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Genetic and Developmental Disorders |

Idiopathic Bronchiectasis Less Common Than Predicted: Quality Improvement Project

Diego Maselli, MD; Paola Faverio, MD; Alejandro Arango, MD; Juan Fernandez, MD; Stefano Aliberti, MD; Sara Lonni, MS; Mauricio Jalife Bucay, MD; Clinton Ezekiel, MD; Marcos Restrepo, MD
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University of Texas Health Science Center at San Antonio, San Antonio, TX


Chest. 2013;144(4_MeetingAbstracts):586A. doi:10.1378/chest.1704998
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Abstract

SESSION TITLE: Cystic Fibrosis/ Bronchiectasis Posters

SESSION TYPE: Original Investigation Poster

PRESENTED ON: Wednesday, October 30, 2013 at 01:30 PM - 02:30 PM

PURPOSE: Bronchiectasis is a heterogeneous disease that represents a diagnostic challenge for clinicians, particularly regarding the possible etiological factors. Our aim was to determine the frequency of identifiable causes of bronchiectasis in a pre-intervention quality improvement (QI) project.

METHODS: We performed a QI project on patients referred to a subspecialty clinic at two tertiary teaching outpatient clinics in San Antonio, TX, USA. This QI project included a pre-interventional assessment of the tests and methodologies used by clinicians in their practice to identify causes of bronchiectasis. All patients required a chest computerized tomography (CT) to confirm the bronchiectasis diagnosis. Etiological factors were identified through past medical history and symptoms collection and, when required, specific diagnostic tests as performed in the patient care practice.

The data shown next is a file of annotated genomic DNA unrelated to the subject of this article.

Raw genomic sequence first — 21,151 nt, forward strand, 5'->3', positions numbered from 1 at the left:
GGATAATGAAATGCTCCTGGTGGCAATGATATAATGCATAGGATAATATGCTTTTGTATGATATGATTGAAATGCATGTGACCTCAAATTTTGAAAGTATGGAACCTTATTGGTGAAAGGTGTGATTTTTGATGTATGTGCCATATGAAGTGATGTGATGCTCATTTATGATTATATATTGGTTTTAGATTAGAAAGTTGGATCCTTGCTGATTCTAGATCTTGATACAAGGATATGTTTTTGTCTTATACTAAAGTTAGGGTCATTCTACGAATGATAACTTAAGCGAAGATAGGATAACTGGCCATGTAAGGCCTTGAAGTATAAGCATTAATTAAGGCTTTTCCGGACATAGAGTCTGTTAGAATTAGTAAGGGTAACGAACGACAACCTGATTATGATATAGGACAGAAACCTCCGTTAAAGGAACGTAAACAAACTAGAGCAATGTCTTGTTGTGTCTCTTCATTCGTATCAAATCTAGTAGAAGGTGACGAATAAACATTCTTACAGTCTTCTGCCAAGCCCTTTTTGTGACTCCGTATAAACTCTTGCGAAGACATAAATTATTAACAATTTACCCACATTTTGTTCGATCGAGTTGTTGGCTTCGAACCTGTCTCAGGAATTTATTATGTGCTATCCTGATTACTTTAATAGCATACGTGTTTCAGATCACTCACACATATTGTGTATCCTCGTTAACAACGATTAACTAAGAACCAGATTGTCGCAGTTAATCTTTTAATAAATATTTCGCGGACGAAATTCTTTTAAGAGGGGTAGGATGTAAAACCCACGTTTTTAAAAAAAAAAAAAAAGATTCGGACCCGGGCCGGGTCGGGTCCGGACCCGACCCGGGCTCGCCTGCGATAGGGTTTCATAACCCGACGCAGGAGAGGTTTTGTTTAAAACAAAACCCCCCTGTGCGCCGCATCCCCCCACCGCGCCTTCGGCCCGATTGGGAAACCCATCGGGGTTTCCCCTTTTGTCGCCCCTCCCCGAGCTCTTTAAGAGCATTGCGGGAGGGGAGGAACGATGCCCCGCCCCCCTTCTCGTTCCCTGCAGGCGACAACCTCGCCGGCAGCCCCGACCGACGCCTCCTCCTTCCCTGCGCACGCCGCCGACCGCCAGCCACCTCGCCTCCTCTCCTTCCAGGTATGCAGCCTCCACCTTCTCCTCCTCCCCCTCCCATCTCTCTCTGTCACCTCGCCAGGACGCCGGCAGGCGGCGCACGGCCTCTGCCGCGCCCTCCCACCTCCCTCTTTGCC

RESULTS: We identified 32 patients (median [IQR] age 56 [52-72] years, 21 males) with a clinical and radiological diagnosis of bronchiectasis. A definitive or presumptive cause of bronchiectasis was identified in 27 patients (84%), while 5 (16%) remained idiopathic. The most common causes found were: post-infective (n=17, 53%), rheumatoid arthritis (n=3, 9%), interstitial lung diseases (n=2, 6%), common-variable immunodeficiency (CVID) (2, 6%) and other causes (n=3, 9%, including Wegener granulomatosis, allergic broncho-pulmonary aspergillosis and Kartagener’s syndrome). The most common diagnoses found among post-infective etiologies were: recurrent pneumonias (n=10), and past tuberculosis (n=5). Patients with post-infective causes presented concomitant obstructive airways diseases (COPD and asthma in 6/17, 35%) and immunosuppressive state (4/17, 24%).

CONCLUSIONS: A definitive or presumptive cause of bronchiectasis was identified in the majority of our patients (84%). The most common etiology was determined to be post-infective. Further developments of our QI project comprehend the use of a diagnostic protocol in patients with bronchiectasis to try to improve the identification of specific etiological factors. Studies on larger samples are needed to better evaluate the importance of each factor and to evaluate the impact on patients’ management.

CLINICAL IMPLICATIONS: A dedicated diagnostic protocol for the workup bronchiectasis can achieve a definitive or presumptive diagnosis in the majority of cases.

DISCLOSURE: The following authors have nothing to disclose: Diego Maselli, Paola Faverio, Alejandro Arango, Juan Fernandez, Stefano Aliberti, Sara Lonni, Mauricio Jalife Bucay, Clinton Ezekiel, Marcos Restrepo

No Product/Research Disclosure Information


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